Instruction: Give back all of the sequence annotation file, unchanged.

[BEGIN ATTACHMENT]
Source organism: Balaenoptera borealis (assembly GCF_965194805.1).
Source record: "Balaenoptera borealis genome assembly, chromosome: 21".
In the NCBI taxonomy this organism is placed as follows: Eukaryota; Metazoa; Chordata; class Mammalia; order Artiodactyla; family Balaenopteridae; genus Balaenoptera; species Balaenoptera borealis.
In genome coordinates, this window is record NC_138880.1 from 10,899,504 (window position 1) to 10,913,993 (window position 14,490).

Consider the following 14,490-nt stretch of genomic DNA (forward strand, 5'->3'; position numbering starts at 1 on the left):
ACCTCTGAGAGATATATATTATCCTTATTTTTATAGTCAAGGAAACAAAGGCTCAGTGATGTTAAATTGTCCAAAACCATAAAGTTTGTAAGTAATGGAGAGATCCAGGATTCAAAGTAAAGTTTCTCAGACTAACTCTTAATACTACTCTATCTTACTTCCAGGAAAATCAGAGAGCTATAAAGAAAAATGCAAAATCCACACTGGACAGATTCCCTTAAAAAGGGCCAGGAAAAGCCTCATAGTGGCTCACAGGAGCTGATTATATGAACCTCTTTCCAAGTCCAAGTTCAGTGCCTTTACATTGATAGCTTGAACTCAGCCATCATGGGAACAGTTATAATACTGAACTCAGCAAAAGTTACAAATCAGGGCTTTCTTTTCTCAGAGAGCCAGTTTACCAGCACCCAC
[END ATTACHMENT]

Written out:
Source organism: Balaenoptera borealis (assembly GCF_965194805.1).
Source record: "Balaenoptera borealis genome assembly, chromosome: 21".
In the NCBI taxonomy this organism is placed as follows: Eukaryota; Metazoa; Chordata; class Mammalia; order Artiodactyla; family Balaenopteridae; genus Balaenoptera; species Balaenoptera borealis.
In genome coordinates, this window is record NC_138880.1 from 10,899,504 (window position 1) to 10,913,993 (window position 14,490).

Consider the following 14,490-nt stretch of genomic DNA (forward strand, 5'->3'; position numbering starts at 1 on the left):
ACCTCTGAGAGATATATATTATCCTTATTTTTATAGTCAAGGAAACAAAGGCTCAGTGATGTTAAATTGTCCAAAACCATAAAGTTTGTAAGTAATGGAGAGATCCAGGATTCAAAGTAAAGTTTCTCAGACTAACTCTTAATACTACTCTATCTTACTTCCAGGAAAATCAGAGAGCTATAAAGAAAAATGCAAAATCCACACTGGACAGATTCCCTTAAAAAGGGCCAGGAAAAGCCTCATAGTGGCTCACAGGAGCTGATTATATGAACCTCTTTCCAAGTCCAAGTTCAGTGCCTTTACATTGATAGCTTGAACTCAGCCATCATGGGAACAGTTATAATACTGAACTCAGCAAAAGTTACAAATCAGGGCTTTCTTTTCTCAGAGAGCCAGTTTACCAGCACCCAC